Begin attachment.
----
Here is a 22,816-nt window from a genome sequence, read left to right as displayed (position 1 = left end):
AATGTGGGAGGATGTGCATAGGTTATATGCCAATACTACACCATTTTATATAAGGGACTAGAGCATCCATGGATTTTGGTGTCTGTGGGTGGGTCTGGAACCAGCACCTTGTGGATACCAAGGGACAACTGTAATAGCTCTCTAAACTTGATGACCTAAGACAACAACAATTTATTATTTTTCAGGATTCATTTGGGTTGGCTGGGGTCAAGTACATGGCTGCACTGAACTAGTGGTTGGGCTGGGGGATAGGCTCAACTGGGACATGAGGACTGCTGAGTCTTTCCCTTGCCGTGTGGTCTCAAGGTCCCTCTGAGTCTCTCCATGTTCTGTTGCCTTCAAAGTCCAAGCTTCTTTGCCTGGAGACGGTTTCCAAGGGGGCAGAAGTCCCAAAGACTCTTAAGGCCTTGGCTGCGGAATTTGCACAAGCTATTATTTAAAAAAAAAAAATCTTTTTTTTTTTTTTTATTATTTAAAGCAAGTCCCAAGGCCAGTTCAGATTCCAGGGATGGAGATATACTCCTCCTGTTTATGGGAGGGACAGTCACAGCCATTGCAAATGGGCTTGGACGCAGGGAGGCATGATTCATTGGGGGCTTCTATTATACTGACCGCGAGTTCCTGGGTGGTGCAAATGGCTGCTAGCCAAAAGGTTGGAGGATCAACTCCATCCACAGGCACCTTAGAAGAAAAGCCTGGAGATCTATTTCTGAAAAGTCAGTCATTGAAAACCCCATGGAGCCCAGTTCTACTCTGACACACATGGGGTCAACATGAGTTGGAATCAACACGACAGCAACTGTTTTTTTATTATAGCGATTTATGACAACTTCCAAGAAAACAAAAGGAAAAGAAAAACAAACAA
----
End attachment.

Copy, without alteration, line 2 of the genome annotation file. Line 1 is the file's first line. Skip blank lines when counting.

AATGTGGGAGGATGTGCATAGGTTATATGCCAATACTACACCATTTTATATAAGGGACTAGAGCATCCATGGATTTTGGTGTCTGTGGGTGGGTCTGGAACCAGCACCTTGTGGATACCAAGGGACAACTGTAATAGCTCTCTAAACTTGATGACCTAAGACAACAACAATTTATTATTTTTCAGGATTCATTTGGGTTGGCTGGGGTCAAGTACATGGCTGCACTGAACTAGTGGTTGGGCTGGGGGATAGGCTCAACTGGGACATGAGGACTGCTGAGTCTTTCCCTTGCCGTGTGGTCTCAAGGTCCCTCTGAGTCTCTCCATGTTCTGTTGCCTTCAAAGTCCAAGCTTCTTTGCCTGGAGACGGTTTCCAAGGGGGCAGAAGTCCCAAAGACTCTTAAGGCCTTGGCTGCGGAATTTGCACAAGCTATTATTTAAAAAAAAAAAATCTTTTTTTTTTTTTTTATTATTTAAAGCAAGTCCCAAGGCCAGTTCAGATTCCAGGGATGGAGATATACTCCTCCTGTTTATGGGAGGGACAGTCACAGCCATTGCAAATGGGCTTGGACGCAGGGAGGCATGATTCATTGGGGGCTTCTATTATACTGACCGCGAGTTCCTGGGTGGTGCAAATGGCTGCTAGCCAAAAGGTTGGAGGATCAACTCCATCCACAGGCACCTTAGAAGAAAAGCCTGGAGATCTATTTCTGAAAAGTCAGTCATTGAAAACCCCATGGAGCCCAGTTCTACTCTGACACACATGGGGTCAACATGAGTTGGAATCAACACGACAGCAACTGTTTTTTTATTATAGCGATTTATGACAACTTCCAAGAAAACAAAAGGAAAAGAAAAACAAACAA